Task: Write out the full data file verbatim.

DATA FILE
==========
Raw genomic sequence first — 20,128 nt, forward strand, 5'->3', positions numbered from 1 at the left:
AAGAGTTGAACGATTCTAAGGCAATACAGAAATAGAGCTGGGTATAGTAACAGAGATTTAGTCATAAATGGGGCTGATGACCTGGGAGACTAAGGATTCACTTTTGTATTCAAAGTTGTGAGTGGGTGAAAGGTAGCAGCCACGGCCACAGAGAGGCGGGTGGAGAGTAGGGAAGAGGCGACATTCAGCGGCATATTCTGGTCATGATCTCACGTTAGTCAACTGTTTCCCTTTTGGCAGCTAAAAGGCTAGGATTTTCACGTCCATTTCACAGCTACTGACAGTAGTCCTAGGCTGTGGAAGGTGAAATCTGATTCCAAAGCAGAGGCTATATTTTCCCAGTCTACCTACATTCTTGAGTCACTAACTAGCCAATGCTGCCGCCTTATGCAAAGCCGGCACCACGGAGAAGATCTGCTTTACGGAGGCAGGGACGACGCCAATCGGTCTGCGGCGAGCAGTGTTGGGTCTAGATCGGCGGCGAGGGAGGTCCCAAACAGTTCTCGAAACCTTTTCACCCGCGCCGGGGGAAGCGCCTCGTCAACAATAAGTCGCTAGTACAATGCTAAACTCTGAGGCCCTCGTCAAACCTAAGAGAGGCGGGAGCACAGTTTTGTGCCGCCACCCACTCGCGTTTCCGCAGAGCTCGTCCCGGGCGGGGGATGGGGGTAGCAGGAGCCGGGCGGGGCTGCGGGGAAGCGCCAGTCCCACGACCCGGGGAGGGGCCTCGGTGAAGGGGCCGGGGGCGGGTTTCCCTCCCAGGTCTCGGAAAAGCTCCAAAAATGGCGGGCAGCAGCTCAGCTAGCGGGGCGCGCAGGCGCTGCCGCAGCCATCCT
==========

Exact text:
Raw genomic sequence first — 20,128 nt, forward strand, 5'->3', positions numbered from 1 at the left:
AAGAGTTGAACGATTCTAAGGCAATACAGAAATAGAGCTGGGTATAGTAACAGAGATTTAGTCATAAATGGGGCTGATGACCTGGGAGACTAAGGATTCACTTTTGTATTCAAAGTTGTGAGTGGGTGAAAGGTAGCAGCCACGGCCACAGAGAGGCGGGTGGAGAGTAGGGAAGAGGCGACATTCAGCGGCATATTCTGGTCATGATCTCACGTTAGTCAACTGTTTCCCTTTTGGCAGCTAAAAGGCTAGGATTTTCACGTCCATTTCACAGCTACTGACAGTAGTCCTAGGCTGTGGAAGGTGAAATCTGATTCCAAAGCAGAGGCTATATTTTCCCAGTCTACCTACATTCTTGAGTCACTAACTAGCCAATGCTGCCGCCTTATGCAAAGCCGGCACCACGGAGAAGATCTGCTTTACGGAGGCAGGGACGACGCCAATCGGTCTGCGGCGAGCAGTGTTGGGTCTAGATCGGCGGCGAGGGAGGTCCCAAACAGTTCTCGAAACCTTTTCACCCGCGCCGGGGGAAGCGCCTCGTCAACAATAAGTCGCTAGTACAATGCTAAACTCTGAGGCCCTCGTCAAACCTAAGAGAGGCGGGAGCACAGTTTTGTGCCGCCACCCACTCGCGTTTCCGCAGAGCTCGTCCCGGGCGGGGGATGGGGGTAGCAGGAGCCGGGCGGGGCTGCGGGGAAGCGCCAGTCCCACGACCCGGGGAGGGGCCTCGGTGAAGGGGCCGGGGGCGGGTTTCCCTCCCAGGTCTCGGAAAAGCTCCAAAAATGGCGGGCAGCAGCTCAGCTAGCGGGGCGCGCAGGCGCTGCCGCAGCCATCCT